The similarity between the original complete IFPR obtained by solving Eq. (10) (or given by experts) and the acceptably multiplicative consistent IFPR obtained by solving Eq. (11) reflects the degree to which the adjusted IFPR retains original information. More specifically, the larger the deviation, the lesser weight given to the expert, whereas the smaller the deviation degree, the more weight given to the expert. In general, the similarity index between and was calculated using Eq. (14):
Furthermore, the hesitancy degree of the IFPR provided by an expert was considered an expert feature. The smaller the hesitancy of the IFPR, the more the weight given to the expert, whereas the bigger the hesitancy of the IFPR, the lesser the weight given to the expert. In general, the hesitancy index of IFPR is calculated using Eq. (15):
Based on the above three reliable sources influencing experts’ weights, a comprehensive index of expert is generated as Eq. (16):
Let be the experts’ weight vector derived from the comprehensive index. Then, can be calculated as Eq. (17):
Consensus measures applied to quantify the recognition degree of individual opinions among a group of experts are divided into two types : (1) based on the distance to the group PR  and (2) based on the distance between experts’ PRs . Without loss of generality, the first type is employed in this study to measure the consensus level among individual IFPRs. Prior to presenting the consensus measure concept, we first introduce the calculation of the group IFPRs.
Theorem 6.1.  Let be any complete IFPRs given by experts or obtained by solving Eq. (10). The group IFPR aggregated by is determined as Eq. (18):
where is the weight of expert , obtained by Eqs. (13)–(17).
Theorem 6.2. Let be complete IFPRs. If all IFPRs are acceptably multiplicative consistent, then the group IFPR aggregated by Eq. (18) is also acceptably multiplicative consistent.
Proof: As per Eqs. (9) and (18), we have
Since are acceptably multiplicative consistent, one has
Therefore, . According to Definition 4.3, is acceptably multiplicative consistent.
Remark 6.1. Theorem 6.2 shows that the prerequisite for a group IFPR to be acceptably multiplicative consistent is that all of individual IFPRs used to aggregate into it by Eq. (18) must be acceptably multiplicative consistent. Furthermore, according to Theorem 6. 2, we can also obtain that if all of individual IFPRs are completely multiplicative consistent, then the group IFPR aggregated by these individual IFPRs is completely multiplicative consistent.
6.2 Consensus Improving Process for GDM with IFPRs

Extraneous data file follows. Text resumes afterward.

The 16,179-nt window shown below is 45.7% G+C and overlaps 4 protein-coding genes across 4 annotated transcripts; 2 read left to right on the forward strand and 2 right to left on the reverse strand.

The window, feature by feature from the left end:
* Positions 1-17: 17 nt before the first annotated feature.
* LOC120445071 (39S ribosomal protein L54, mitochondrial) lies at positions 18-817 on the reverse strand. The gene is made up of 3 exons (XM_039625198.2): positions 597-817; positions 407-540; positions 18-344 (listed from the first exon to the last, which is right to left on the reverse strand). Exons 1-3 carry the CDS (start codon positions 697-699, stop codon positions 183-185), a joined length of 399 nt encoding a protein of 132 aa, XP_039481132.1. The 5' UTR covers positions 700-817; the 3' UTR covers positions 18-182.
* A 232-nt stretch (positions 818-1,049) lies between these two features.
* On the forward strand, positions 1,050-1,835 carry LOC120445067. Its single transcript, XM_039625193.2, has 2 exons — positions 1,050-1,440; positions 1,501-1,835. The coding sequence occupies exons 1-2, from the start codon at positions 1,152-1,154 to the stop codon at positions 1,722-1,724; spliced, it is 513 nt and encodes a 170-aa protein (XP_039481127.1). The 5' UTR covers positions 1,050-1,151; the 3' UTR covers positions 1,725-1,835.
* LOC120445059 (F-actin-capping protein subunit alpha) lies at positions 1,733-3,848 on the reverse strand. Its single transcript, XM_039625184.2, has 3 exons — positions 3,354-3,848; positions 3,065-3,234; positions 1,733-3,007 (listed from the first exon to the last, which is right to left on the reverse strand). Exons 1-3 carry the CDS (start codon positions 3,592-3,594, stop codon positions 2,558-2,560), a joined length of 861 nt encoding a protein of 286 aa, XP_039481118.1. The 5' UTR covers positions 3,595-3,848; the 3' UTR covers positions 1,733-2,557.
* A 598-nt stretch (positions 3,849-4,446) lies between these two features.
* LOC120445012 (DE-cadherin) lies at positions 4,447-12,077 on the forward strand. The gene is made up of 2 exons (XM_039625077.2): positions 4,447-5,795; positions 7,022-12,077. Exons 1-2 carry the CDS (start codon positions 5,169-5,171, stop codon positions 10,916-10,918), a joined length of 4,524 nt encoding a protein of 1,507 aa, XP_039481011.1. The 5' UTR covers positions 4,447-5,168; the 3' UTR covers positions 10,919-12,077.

In what follows, based on the group IFPR, we first give the concept of consensus measure of the individual IFPRs. Then, a mathematical programming model is constructed to improve the consensus level of individual IFPRs which do not meet the requirement of consensus.
Definition 6.3. Let be acceptably multiplicative consistent IFPRs, and let be the group IFPR aggregated by using Eq. (18). Then the consensus index of is definition as Eq. (19):
Clearly, it is , the larger , the higher the consensus level of . Let be the consensus threshold. If for some , then the consensus level of need to be adjusted. Without loss of generality, the adjusted IFPR corresponding to is determined as:
Property 6.1. Let be a matrix obtained by Eq. (20). Then the IFPR is acceptably multiplicative consistent.
Proof: First, we proof is an IFPR. Since , one has , , , , and , .
In addition, since and , one has and , i.e., .
Furthermore, as per , , and , one has
Therefore, according to Definition 3.3, is an IFPR. Next, we proof IFPR is acceptably multiplicative consistent.
As per Eqs. (9) and (20), we have
Since and are acceptably multiplicative consistent, one has and . Therefore, . According to Definition 4.3, is acceptably multiplicative consistent.
Based on above analysis, to improve the consensus level of all acceptably multiplicative consistent individual IFPRs, we construct the following mathematical programming model:
where and denote the experts sets who are satisfied with the consensus and dissatisfied with the consensus requirements, respectively. The first constrain ensures that the consensus level of the modified individual IFPRs are equal to or greater than the consensus threshold ; the second constrain stands for the modified group IFPR aggregated by modified individual IFPRs using Eq. (18); the rest constraints are derived from Eq. (20), denoting the modified individual IFPRs.
To solve Eq. (21) conveniently, let , , , , , , , . Then Eq. (21) can be converted into a goal program as:
By solving model (22), the optimal solutions , , , and are obtained. Furthermore, according to Definition 3.3, the modified individual IFPRs associated with and the corresponding group IFPR are obtained.
6.3 Deriving the Priority Weights of Alternatives from an IFPR